The Children of Huang Shi: ?The Children of Huang Shi?
By Michael Smith, Tulsa World, Okla.
Jul. 11–If Steven Spielberg hadn’t made a movie about the man, the public at large still wouldn’t have the foggiest idea as to the identity or importance of Oskar Schindler’s life-saving efforts at the close of World War II.
“The Children of Huang Shi” won’t bring the same fame to George Hogg, but this good-natured drama is a worthwhile memorial to a little-known rescue of 60 innocent souls from a pre-World War II reign of terror.
The film begins in Japanese-occupied China in 1937, as troops have overrun the Chinese capital in the so-called “rape of Nanking.” Citizens are facing execution squads, imprisonment or are abandoning their homes to escape the city.
For a neophyte journalist, however, this seeming birthplace of the next great war is the place to be.
Enter George Hogg (Jonathan Rhys Meyers, the young king in Showtime’s “The Tudors,” also seen in “Match Point” and “August Rush”), an Oxford-educated writer smart enough to find a way into a war-torn Nanking but not savvy enough to stay for long, as he witnesses a massacre and then is injured while escaping Japanese troops.
An operative in the Chinese resistance effort (played with a haughty flair by Chow Yun-Fat) sees value in George disseminating
his story of Nanking atrocities and directs him to the obscure mountain village of Huang Shi, home to dozens of boys orphaned by war, for convalescence and writing.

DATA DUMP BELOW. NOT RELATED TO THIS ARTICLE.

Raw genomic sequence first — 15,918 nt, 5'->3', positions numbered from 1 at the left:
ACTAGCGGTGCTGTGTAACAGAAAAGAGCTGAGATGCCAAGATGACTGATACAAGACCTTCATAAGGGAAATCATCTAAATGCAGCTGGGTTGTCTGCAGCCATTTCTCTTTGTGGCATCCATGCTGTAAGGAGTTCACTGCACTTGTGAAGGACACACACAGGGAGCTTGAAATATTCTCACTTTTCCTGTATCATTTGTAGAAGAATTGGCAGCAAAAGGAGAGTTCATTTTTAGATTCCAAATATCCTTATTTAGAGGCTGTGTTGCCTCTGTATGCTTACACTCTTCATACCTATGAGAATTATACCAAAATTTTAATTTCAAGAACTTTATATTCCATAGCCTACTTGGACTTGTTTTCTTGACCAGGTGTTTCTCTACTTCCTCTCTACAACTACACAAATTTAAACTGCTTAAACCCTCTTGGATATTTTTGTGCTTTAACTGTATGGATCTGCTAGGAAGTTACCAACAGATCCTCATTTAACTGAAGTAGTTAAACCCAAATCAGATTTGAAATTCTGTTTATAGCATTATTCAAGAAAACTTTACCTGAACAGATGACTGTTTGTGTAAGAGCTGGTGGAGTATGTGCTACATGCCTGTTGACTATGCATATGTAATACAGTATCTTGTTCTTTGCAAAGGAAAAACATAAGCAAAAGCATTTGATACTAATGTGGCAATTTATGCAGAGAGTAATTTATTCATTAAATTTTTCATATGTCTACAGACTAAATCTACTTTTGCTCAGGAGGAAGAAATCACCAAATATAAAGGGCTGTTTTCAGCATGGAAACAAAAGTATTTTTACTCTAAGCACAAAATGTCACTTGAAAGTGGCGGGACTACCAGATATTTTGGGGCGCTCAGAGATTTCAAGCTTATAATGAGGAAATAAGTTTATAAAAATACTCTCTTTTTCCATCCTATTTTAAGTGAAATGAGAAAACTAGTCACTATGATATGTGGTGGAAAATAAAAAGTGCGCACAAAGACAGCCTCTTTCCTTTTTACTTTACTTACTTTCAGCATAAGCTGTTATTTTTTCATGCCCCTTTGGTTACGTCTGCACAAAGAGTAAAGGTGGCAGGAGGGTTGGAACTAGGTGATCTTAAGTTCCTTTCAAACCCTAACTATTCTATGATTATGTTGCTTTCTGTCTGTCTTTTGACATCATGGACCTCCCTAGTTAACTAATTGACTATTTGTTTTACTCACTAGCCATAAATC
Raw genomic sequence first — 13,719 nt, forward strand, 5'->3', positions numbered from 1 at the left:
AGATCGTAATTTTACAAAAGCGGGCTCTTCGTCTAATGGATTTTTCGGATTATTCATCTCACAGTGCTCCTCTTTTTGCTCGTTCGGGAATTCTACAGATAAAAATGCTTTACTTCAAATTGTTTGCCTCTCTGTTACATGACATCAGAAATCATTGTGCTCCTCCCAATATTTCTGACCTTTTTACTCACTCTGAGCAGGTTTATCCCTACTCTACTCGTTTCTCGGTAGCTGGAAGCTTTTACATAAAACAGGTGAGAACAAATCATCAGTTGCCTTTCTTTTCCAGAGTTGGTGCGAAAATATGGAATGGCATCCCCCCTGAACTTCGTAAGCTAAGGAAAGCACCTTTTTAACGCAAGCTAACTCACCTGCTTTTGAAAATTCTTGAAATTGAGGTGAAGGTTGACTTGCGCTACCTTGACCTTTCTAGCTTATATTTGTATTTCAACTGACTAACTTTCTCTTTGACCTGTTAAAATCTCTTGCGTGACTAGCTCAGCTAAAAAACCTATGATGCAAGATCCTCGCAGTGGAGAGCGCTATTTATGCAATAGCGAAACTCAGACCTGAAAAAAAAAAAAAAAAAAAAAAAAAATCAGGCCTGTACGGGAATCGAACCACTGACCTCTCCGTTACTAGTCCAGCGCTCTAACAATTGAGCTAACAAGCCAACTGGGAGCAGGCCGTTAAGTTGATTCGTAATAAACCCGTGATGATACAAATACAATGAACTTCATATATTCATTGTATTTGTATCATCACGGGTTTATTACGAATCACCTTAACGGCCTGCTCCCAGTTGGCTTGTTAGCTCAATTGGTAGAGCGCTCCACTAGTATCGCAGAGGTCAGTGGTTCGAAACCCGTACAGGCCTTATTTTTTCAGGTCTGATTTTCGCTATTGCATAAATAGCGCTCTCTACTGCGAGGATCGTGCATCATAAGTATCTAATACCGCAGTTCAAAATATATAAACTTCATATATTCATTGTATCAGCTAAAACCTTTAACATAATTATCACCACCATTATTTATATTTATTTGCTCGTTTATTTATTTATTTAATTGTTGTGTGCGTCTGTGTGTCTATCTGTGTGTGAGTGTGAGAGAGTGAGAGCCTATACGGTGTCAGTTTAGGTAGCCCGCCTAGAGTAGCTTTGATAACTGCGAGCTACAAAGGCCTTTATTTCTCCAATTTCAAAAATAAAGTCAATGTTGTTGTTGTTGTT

His welcome is less than enthusiastic from the teens who have ruled the younger boys at this bombed-out orphanage estate, but it’s not long before George is rebuilding, both in the form of structural improvements and in the well-being of the boys, who apparently have only an old woman who cooks watching over them.
Screenwriter James MacManus, a journalist whose articles about Hogg’s adventures led to the film, provides an authenticity to these events, making for an informed, energized and thoroughly watchable story, with colorful characters but little depth beyond surface emotions in this tense atmosphere.
What makes the film work is the hard-earned respect as well as humor that’s achieved in the interaction between Rhys Meyers and his young co-stars. Their warm bond is never less than believable, especially so when troops approach the orphanage and a perilous trek through the Silk Road’s snowy mountain terrain becomes the children’s only escape.
Other characters are introduced as important players but never fleshed out enough to warrant the screen time they are given.
Yun-Fat’s rebel keeps popping up for cameos of little import, and his “Crouching Tiger, Hidden Dragon” co-star Michelle Yeoh is given trite dialogue as a war widow stooping to any trade necessary to survive the war.
An Australian nurse (Rahda Mitchell of “Melinda and Melinda”) who, like Hogg and the children, is looking for her own place in the world, is realized as a stock character — tough-talking yet vulnerable and the obvious love interest — from a 1950s foreign-based melodrama.
Director Roger Spottiswoode (best when making TV adaptations like HBO’s “And the Band Played On” and “The Matthew Shepard Story,” not so special with feature film dreck like “Stop or My Mom Will Shoot!” and “Tomorrow Never Dies”) does his best to manage multiple subplots.
Stars: Jonathan Rhys Meyers, Rahda Mitchell, Chow Yun-Fat, Michelle Yeoh
Theaters: Southroads 20
Running time: 2 hours, 5 minutes
Rated: R (some disturbing and violent content)
Quality: *– 1/2(on a scale of zero to four stars)
Michael Smith 581-8479 email@example.com
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